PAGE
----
Whereas the Christian faith and the world of science provide complementary views of our existence, too many insist on driving a wedge between them – as if believing in mainstream science is anti-Christian or following Christ is unscientific. Part of the reason for the supposed incompatibility of faith and science is that extremist thinkers – atheists and Christians alike – misunderstand, or deliberately mischaracterize, those with whom they disagree. Dishonesty, intended or otherwise, must be exposed and addressed, for it engenders distrust and stifles progress.
Atheists, for example, claim that religion is the cause of most wars – a myth often heard but which has no basis in fact. They suggest that Christianity is a virulent and destructive meme trasmitted primarily from parent to child, but the decline of the Western church and the explosive growth of the Eastern church undermines this suggestion. They confuse cultural Christianity, the lingering reminiscence of our ancestors’ faith, with vibrant, personal faith. The distinction becomes clear when individuals living in nominally Christian societies cannot explain even the fundamentals of the faith: It has become, for them, a badge of identity and not a matter of the heart. Where Christians are persecuted mercilessly and cultural Christianity is stamped out, true faith will not be denied.
How can true faith be identified when many thousands of conflicting Christian denominations exist around the world? It is, indeed, a sorry state of affairs that Christians have created a kaleidoscope of dogmatic quibbles and personal preferences that distort the light of the gospel message. The ancient creeds, however, offer a distillation of the Bible’s message and identify the core beliefs accepted by all true believers regardless of denominational preference. In Faith, Science and Understanding, John Polkinghorne suggests that they are “concise summaries of the Church’s belief arising from its intense reflection on the foundational events recorded in scripture and the continuing experiences of worship and obedience present in the lives of its members, who are seeking to live in the faith of the risen Christ.” In the creeds are captured the very essence of the historic, living and breathing Christian faith.
Too many Christians are willing to embrace misleading sound-bites about science and fail to grasp its power and relevance. Theory is dismissed as “what someone thinks may be the reason why something happens,” whereas scientific theory is not this at all: It’s well-established and largely settled science – a framework within which mountains of evidence can be explained. Others suggest that evolution “explains the origins of the universe, of life, and of humankind,” but this is not the case. The science of evolution is limited in scope. Some claim that God plants misleading evidence – such as an ancient appearance to a young earth – as a test of faith, but this questions the very personality of God: If God misleads, which of his promises are secure? To comment meaningfully on matters of science, we must understand and accept its purview and utility.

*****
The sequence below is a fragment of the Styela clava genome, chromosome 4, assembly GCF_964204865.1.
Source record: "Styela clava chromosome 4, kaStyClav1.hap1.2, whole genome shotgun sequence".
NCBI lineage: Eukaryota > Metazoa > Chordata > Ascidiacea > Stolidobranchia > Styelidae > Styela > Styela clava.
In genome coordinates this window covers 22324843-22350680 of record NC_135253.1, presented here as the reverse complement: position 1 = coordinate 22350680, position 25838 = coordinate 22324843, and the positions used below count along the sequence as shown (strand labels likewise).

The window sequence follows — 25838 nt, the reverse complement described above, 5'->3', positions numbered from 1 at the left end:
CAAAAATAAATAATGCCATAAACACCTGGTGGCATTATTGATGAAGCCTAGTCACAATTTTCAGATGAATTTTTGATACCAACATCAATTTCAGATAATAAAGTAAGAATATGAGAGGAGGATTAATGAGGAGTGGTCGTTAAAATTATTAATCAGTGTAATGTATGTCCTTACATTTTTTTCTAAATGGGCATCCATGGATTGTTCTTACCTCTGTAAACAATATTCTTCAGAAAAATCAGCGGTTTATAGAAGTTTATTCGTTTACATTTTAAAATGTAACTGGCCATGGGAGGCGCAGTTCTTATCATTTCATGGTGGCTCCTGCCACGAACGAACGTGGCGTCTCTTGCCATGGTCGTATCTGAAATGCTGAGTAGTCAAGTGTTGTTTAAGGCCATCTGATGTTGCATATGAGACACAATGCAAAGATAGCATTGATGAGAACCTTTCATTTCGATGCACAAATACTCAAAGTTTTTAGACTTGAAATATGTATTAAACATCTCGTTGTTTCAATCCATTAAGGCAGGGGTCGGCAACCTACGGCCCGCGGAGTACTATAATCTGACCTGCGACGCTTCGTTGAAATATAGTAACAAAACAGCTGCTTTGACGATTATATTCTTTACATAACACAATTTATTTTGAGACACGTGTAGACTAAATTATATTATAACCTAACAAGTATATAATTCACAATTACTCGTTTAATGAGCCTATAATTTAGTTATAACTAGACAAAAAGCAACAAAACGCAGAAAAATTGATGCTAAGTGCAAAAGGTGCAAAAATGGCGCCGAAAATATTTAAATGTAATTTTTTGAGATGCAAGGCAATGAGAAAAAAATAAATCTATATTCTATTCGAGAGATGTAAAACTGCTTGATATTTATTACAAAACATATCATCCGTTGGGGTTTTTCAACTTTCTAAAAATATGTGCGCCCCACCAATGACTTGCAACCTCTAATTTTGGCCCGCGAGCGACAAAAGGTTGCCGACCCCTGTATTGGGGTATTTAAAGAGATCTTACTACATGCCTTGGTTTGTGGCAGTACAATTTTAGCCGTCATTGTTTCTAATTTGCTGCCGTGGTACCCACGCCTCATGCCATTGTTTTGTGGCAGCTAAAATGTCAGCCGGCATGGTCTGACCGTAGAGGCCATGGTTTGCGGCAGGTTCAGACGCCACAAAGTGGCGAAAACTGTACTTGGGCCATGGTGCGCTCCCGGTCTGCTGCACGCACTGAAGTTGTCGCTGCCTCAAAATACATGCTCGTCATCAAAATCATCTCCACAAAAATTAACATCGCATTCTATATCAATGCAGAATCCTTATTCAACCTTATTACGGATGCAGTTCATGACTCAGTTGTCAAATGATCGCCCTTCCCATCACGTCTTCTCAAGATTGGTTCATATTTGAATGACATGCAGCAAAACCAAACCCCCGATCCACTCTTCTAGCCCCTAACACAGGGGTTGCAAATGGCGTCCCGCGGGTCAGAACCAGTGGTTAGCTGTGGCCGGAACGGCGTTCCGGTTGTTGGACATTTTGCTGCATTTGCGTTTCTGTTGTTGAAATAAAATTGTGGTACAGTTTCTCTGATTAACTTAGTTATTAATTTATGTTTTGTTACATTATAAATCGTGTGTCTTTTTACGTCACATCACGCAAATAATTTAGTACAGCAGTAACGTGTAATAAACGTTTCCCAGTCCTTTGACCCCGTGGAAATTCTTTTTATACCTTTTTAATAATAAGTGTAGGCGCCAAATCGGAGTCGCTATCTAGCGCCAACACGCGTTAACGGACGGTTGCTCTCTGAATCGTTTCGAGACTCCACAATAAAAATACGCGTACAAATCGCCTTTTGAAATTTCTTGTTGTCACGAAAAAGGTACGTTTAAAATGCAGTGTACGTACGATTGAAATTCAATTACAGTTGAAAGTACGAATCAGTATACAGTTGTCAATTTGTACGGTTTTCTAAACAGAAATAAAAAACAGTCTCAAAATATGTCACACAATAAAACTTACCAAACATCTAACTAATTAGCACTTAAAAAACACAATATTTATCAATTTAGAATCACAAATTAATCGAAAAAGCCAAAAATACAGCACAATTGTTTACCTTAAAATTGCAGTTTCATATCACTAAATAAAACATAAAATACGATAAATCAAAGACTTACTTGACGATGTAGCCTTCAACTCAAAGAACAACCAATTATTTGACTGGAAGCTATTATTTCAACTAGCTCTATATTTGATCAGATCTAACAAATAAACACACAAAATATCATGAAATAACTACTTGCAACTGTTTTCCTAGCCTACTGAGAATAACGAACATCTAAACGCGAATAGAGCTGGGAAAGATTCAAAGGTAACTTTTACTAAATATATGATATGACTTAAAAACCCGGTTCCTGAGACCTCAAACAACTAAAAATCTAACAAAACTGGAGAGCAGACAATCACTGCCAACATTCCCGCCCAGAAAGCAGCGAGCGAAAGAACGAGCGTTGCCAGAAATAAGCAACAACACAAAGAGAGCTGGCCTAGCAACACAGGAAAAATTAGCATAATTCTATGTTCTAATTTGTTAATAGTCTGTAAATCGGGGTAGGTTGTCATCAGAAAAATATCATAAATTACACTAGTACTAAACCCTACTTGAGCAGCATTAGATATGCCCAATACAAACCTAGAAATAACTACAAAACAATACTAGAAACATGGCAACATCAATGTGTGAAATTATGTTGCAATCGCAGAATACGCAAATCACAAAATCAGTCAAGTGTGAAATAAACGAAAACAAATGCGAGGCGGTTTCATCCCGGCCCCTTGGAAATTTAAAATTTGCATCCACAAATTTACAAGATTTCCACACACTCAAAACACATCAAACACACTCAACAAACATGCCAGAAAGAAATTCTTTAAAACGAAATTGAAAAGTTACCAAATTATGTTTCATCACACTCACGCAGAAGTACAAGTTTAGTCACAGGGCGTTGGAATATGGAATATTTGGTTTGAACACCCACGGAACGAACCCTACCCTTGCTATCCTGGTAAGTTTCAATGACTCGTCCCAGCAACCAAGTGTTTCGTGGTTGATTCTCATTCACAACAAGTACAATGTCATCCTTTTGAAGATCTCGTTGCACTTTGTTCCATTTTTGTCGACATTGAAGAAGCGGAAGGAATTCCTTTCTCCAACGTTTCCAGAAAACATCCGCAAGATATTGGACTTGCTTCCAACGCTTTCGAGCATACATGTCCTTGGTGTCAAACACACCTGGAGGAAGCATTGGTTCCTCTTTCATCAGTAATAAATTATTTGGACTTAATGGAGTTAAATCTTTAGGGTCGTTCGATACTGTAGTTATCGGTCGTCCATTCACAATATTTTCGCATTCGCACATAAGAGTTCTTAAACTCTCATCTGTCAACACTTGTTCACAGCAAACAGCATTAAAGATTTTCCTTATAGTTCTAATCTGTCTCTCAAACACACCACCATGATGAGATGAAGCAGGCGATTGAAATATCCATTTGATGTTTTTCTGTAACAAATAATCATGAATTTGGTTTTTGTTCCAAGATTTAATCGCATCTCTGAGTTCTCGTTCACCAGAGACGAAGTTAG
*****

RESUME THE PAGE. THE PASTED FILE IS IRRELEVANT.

Science provides a sophisticated toolset and a testable model of physical reality. With the emergence of new and more detailed evidence, that model will change; science is always a work in progress. While physicalists claim that science will eventually explain every aspect of our existence, this is highly debatable. Billions around the world claim supernatural experiences that science cannot prove and physicalists must deny. Science can neither address issues of metaphysics nor prove itself. Why an initial moment of creation with very low entropy? Why the unidirectional arrow of time? Why the fine tuning of universal constants and ratios? Why a physical reality that’s testable and ordered? Why our consciousness and conscience? Why acts of selfless love? Why Beethoven symphonies? Why political opinions? Why reasoned discussions like this? The limitations of science are clear.
The Bible invites us to discover the invisible attributes of God through detailed study of his creation. As Christians, we’re encouraged to test everything, because testing can reveal flaws in our understanding of reality. Faith infuses meaning to the discoveries of science, as is clear from the lives of Maxwell, Faraday, and other prominent Christians in science. In return, the conclusions of science may question and challenge our faith, which is always to be welcomed. As Hugh Ross wrote in Why the Universe Is the Way It Is, “the Bible calls for an exploration of the truth with eyes wide open and mind engaged. Permitting scientific and spiritual curiosity to work together sets people free to run toward, not away from, the complex why questions.” To permit healthy engagement between faith and science, however, we must be intellectually honest and bold – and not retreat into safe ideological havens.